In our paper in the BMJ Evidence Based Medicine, we drafted some recommendations for good dissemination practices. They are aimed at researchers, research institutions, developers, medical journals editors, media, journalists, social media actors, medical opinion leaders, policy makers, regulators, and the scientific community. For instance, researchers, research institutions and developers (including pharmaceutical companies) should publish all results, including those that are negative or inconclusive, and they should do it in open access journals when possible. They should also ensure that conference abstracts, pre-prints and press-releases are (rapidly) followed by a peer review publication – and if this does not happen, be transparent on why this does not happen. Research institution should avoid fostering an explicit or implicit ‘publish or perish’ culture. Medical journals should adopt fair prices for open access publication; rigorously ensure compliance with the Recommendations for the Conduct, Reporting, Editing, and Publication of Scholarly Work in Medical Journals of the International Committee of Medical Journal Editors (ICMJE), beyond a formal “checklist approach”; and comply with the core practices of the Committee on Publication Ethics (COPE). As we advocated for elsewhere, the scientific community as a whole should agree on “good pre-print practices”, and on a less ambiguous terminology, e.g. not peer reviewed”[9]. There is also a key-responsibility of journalists and key-opinion leaders to critically appraise any dissemination modality (and press-releases in particular) for ethics, science and possible bias, and to communicate accordingly, whether in mainstream media or in personal social media feeds.

In summary, in order to ensure timely, comprehensive, accurate, unbiased, unambiguous, and transparent dissemination, all research stakeholders should integrate ethics and integrity principles in their institutional dissemination policies and personal belief systems.



[1] World Medical Association. Declaration of Helsinki: ethical principles for medical research involving human subjects. JAMA. 2013; 310: 2191–94.

[2] Council for International Organizations of Medical Sciences (CIOMS). International ethical guidelines for health-related research involving humans. 4th ed. Geneva: Council for International Organizations of Medical Sciences (CIOMS); 2016 Nov. Accessed on 21/04/2022 at: https://cioms.ch/shop/product/international-ethical-guidelines-for-health-related-research-involving-humans/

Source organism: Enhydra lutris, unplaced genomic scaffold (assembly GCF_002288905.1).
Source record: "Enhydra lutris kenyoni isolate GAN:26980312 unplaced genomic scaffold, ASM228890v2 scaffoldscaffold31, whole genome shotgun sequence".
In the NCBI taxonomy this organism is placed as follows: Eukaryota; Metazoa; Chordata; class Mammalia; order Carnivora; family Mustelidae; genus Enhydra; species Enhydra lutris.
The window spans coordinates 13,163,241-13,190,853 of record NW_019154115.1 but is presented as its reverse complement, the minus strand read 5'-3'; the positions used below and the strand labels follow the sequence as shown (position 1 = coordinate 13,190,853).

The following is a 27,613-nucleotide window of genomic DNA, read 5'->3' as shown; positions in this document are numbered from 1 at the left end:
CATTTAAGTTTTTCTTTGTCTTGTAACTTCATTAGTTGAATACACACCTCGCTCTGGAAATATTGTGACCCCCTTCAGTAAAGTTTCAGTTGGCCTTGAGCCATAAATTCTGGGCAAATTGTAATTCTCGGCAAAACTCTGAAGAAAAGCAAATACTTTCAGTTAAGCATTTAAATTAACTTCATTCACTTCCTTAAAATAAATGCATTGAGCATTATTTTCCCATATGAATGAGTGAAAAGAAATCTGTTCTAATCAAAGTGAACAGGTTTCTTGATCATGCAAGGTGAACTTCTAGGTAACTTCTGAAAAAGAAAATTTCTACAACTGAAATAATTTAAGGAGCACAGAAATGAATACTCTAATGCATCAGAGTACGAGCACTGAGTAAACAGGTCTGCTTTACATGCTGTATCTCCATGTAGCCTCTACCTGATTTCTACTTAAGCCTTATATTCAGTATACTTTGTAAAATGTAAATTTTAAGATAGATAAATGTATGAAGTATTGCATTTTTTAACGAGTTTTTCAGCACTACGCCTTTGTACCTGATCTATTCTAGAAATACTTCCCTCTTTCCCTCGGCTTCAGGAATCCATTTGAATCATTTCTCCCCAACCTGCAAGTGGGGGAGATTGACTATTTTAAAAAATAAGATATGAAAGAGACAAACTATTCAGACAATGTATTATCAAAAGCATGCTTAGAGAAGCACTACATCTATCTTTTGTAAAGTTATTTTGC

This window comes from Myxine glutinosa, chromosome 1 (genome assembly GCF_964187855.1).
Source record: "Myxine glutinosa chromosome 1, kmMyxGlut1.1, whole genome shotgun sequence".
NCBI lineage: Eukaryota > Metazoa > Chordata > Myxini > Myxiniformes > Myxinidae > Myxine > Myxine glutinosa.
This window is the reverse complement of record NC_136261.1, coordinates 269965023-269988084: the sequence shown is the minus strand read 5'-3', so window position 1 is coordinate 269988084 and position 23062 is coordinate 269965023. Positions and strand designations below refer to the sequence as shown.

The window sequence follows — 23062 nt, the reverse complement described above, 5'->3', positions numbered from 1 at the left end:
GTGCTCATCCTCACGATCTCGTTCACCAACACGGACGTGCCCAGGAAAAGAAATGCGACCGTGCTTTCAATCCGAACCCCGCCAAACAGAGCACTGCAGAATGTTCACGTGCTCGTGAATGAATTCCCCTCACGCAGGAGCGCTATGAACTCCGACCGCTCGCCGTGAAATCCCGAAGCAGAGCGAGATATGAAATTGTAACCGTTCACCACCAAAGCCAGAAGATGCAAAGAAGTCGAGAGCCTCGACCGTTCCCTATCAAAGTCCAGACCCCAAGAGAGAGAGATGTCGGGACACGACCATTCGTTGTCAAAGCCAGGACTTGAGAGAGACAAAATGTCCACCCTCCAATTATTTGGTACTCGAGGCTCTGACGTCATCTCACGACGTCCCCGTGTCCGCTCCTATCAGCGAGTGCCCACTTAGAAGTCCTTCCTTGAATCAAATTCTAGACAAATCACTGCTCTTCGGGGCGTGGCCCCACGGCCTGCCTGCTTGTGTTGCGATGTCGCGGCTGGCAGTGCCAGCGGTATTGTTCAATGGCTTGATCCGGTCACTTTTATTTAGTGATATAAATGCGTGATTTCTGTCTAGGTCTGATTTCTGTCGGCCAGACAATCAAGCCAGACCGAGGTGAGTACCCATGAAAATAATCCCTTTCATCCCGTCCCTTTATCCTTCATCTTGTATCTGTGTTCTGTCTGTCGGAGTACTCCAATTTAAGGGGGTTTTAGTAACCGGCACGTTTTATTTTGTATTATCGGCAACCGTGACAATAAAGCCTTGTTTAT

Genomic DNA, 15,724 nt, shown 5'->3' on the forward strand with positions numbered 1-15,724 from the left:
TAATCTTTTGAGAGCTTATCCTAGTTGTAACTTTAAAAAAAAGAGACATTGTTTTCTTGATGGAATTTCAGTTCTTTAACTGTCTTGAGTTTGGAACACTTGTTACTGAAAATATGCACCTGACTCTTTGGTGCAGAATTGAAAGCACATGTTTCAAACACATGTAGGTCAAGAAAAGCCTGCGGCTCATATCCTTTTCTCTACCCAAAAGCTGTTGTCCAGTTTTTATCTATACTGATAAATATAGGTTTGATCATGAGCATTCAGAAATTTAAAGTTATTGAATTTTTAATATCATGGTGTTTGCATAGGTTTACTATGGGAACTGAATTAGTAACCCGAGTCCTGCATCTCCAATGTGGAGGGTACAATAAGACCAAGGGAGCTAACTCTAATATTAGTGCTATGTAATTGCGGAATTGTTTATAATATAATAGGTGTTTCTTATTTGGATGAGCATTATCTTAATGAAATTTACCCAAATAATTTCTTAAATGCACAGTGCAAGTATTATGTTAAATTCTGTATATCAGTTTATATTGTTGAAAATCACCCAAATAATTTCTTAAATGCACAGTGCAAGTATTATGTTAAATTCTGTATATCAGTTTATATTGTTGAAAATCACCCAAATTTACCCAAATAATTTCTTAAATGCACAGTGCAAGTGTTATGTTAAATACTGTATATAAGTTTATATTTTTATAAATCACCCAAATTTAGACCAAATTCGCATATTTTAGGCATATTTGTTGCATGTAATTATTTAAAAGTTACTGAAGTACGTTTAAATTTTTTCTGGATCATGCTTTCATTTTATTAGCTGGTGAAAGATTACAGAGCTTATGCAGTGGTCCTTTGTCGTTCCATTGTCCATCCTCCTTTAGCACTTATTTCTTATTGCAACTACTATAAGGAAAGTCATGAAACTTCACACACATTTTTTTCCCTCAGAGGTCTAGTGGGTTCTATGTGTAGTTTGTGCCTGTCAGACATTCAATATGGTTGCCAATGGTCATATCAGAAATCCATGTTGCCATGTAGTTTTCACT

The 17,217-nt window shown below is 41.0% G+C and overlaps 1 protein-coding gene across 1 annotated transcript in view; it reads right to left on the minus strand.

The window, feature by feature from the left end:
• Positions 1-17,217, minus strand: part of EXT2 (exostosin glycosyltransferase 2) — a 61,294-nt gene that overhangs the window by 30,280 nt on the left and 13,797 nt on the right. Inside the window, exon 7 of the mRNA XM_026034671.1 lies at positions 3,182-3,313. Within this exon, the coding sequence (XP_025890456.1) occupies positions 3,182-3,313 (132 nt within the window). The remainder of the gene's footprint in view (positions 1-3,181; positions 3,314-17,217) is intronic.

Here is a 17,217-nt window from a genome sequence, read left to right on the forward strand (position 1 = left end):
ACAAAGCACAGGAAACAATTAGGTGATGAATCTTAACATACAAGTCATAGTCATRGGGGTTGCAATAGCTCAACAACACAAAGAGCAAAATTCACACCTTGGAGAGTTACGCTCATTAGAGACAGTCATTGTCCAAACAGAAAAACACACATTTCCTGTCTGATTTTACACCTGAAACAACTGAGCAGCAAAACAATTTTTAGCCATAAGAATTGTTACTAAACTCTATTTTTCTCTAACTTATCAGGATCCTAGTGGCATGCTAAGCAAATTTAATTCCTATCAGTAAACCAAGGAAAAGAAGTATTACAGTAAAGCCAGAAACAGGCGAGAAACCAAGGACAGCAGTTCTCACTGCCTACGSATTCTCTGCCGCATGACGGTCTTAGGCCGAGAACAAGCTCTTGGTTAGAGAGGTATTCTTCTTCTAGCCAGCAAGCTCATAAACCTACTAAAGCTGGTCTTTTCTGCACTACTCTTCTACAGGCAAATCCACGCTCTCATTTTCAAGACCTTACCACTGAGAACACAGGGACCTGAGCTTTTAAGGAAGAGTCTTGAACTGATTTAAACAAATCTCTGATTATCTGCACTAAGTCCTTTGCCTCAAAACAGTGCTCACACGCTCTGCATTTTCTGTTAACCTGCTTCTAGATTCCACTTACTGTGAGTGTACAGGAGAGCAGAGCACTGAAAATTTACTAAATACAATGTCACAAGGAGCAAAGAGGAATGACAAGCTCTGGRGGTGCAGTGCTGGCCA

[3] National Institute for Health Care and Research. “How to disseminate your research”. Version 1.0, January 2019. Accessed on 21/4/2022 at https://www.nihr.ac.uk/documents/how-to-disseminate-your-research/19951

[4] Ravinetto R, Singh JA. Responsible dissemination of health and medical research: some guidance points. BMJ Evidence-Based Medicine Epub ahead of print 2.9.2022; doi:10.1136/bmjebm-2022-111967

[5] Smith MJ, Upshur REG, Emanuel EJ. Publication ethics during public health emergencies such as the COVID-19 pandemic. Am J Public Health. 2020; 110:947–8.

[6] Ellingson MK, Shi X, Skydel JJ, et al. Publishing at any cost: a cross-sectional study of the amount that medical researchers spend on open access publishing each year. BMJ Open 2021; 11: e047107. 7

[7] Massey DA, Opare MA, Wallach JD, Ross JS and Krumholz HM. Assessment of Preprint Policies of Top-Ranked Clinical Journals. JAMA Network Open. 2020;3(7): e2011127

[8] Sorkin AR, Karaian J, Gandel S, de la Merced MJ, Hirsch L, and Livni E. Biden Renews Pushback Against Stock Buybacks. 28 March 2022. https://www.nytimes.com/2022/03/28/business/dealbook/biden-stock-buybacks.html.

[9] Ravinetto, R., Caillet, C., Zaman, M.H. et al. Preprints in times of COVID19: the time is ripe for agreeing on terminology and good practices. BMC Med Ethics 2021;  22 (106).